Hong Kong is currently facing two plagues from China, Lee wrote: the coronavirus (COVID-19) and “attacks on our most basic human rights.”
“We can all hope a vaccine is soon developed for the coronavirus. But once Hong Kong’s human rights and rule of law are rolled back, the fatal virus of authoritarian rule will be here to stay,” Lee wrote.
He said that the free press in Hong Kong was vital for alerting the world to the dangers of the coronavirus, even as Chinese state media sought to repress information about the outbreak.
Now, Chinese authorities are attempting to pass legislation to increase their influence over Hong Kong, Lee said.
Hong Kong is a special administrative region of China. Hong Kongers enjoy freedom of worship and evangelization, while in mainland China, there is a long history of persecution for Christians who run afoul of the government.
In January, China appointed Luo Huining as the head of the powerful Central Liaison Office in Hong Kong. Luo last week intensified calls for Communist China to exercise more control in Hong Kong by passing “national security legislation.”
The legislation would outlaw “sedition, subversion and the theft of state secrets,” Lee wrote.
This is not the first time the legislation has been introduced— in 2003, widespread protests against the measure led China to withdraw it.
The passing of such a “subversion” law would give China even more power to quash Hong Kongers’ freedoms, Lee warned.
“These vague standards are designed to protect the Chinese Communist Party and undermine core freedoms of Hong Kong, such as freedoms of religion, assembly and the press — including the reporting of pandemics that embarrass Beijing,” he wrote.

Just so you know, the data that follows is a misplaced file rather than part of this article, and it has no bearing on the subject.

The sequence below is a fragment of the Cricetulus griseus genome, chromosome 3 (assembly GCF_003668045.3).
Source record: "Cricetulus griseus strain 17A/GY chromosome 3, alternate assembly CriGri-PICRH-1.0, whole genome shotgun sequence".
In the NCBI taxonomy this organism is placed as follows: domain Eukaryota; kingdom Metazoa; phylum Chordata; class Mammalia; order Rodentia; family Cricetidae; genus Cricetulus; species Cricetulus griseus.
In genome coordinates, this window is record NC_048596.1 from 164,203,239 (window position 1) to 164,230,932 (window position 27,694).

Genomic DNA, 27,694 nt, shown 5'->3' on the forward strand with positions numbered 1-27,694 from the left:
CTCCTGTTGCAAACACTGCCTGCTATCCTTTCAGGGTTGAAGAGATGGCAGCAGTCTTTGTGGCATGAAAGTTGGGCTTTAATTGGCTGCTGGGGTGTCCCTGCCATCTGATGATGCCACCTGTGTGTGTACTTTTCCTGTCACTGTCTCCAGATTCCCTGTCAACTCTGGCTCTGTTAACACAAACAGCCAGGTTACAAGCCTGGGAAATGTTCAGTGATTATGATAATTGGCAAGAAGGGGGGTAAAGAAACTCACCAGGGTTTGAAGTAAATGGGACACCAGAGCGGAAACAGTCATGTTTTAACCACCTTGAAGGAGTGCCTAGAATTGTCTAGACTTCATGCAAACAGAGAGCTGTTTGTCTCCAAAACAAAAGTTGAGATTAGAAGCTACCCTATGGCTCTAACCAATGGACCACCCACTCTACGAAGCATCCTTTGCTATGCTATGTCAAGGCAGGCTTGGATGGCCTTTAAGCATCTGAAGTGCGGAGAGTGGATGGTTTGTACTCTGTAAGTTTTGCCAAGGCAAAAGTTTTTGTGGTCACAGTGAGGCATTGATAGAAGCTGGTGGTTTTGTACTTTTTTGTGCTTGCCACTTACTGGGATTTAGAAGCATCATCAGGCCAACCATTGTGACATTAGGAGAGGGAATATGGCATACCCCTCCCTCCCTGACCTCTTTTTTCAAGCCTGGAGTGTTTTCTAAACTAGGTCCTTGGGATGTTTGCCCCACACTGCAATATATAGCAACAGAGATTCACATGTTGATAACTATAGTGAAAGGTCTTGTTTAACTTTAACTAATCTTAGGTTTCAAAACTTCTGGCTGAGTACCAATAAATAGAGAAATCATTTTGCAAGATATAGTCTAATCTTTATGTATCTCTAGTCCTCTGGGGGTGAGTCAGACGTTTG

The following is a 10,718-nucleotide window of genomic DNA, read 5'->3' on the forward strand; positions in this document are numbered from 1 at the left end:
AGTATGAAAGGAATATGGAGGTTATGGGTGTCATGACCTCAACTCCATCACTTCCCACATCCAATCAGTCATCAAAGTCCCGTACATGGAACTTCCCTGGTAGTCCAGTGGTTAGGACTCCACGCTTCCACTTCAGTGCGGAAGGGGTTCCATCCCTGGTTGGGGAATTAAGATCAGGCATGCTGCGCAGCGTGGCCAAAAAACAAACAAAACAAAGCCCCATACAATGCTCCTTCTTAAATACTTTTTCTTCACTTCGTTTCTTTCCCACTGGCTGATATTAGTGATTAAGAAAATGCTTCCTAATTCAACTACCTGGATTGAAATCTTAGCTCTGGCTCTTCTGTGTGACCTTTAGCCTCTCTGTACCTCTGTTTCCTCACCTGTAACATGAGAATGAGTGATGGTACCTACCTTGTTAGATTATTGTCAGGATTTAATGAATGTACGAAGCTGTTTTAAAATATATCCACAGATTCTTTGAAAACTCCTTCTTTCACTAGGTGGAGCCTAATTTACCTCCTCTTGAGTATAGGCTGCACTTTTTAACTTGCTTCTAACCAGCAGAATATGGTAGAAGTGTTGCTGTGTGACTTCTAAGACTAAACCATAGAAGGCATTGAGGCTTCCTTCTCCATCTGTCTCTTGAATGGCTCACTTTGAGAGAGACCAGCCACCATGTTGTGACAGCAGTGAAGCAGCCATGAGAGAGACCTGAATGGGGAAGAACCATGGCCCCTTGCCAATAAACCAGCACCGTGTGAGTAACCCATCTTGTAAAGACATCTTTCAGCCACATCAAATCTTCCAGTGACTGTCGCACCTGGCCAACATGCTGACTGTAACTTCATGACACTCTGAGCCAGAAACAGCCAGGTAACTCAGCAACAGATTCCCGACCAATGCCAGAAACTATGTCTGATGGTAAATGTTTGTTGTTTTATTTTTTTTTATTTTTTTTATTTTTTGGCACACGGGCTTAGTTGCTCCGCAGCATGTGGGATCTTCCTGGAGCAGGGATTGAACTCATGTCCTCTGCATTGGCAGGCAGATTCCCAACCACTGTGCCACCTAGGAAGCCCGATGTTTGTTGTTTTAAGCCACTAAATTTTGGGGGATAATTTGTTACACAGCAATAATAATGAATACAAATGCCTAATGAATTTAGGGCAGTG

The Justice and Peace Commission of the Diocese of Hong Kong released a statement condemning the arrests April 18, calling for an end to all arrests until an independent commission can be established, and for the police to return the mobile phones of all arrested persons in order to ensure their privacy.
The diocese also reiterated that the government must respond to the demands for which the pro-democracy demonstrators have been calling for months, which include an independent inquiry into police tactics.
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A Hong Kong friend of Lee, who declined to be identified for safety, said they believe Sun Li Jun— the deputy public security minister for Hong Kong who oversees the Chinese secret police— wanted to send a message of power ahead of Chinese Workers’ Day celebration on May 1.
The friend believes Sun— who is reportedly under investigation by China for corruption— ordered the arrests to show that the authorities have control of the pro-democracy movement in Hong Kong.
“As the followers of God, we will keep praying for [Hong Kong] and let our Lord lead the way,” Lee’s friend told CNA.
“In HK we all love China and Chinese people but we are against CCP [Chinese Communist Party] for what they did to all of us now and before.”
An estimated 1 million protesters turned out at the first major pro-democracy demonstration in Hong Kong on June 6, 2019.
Catholics have played a major role in the protests, which continued after the extradition bill was revoked. Protestors largely called for the resignation of chief executive Carrie Lam— herself a Catholic— more open elections in the region, and an investigation into police brutality allegations.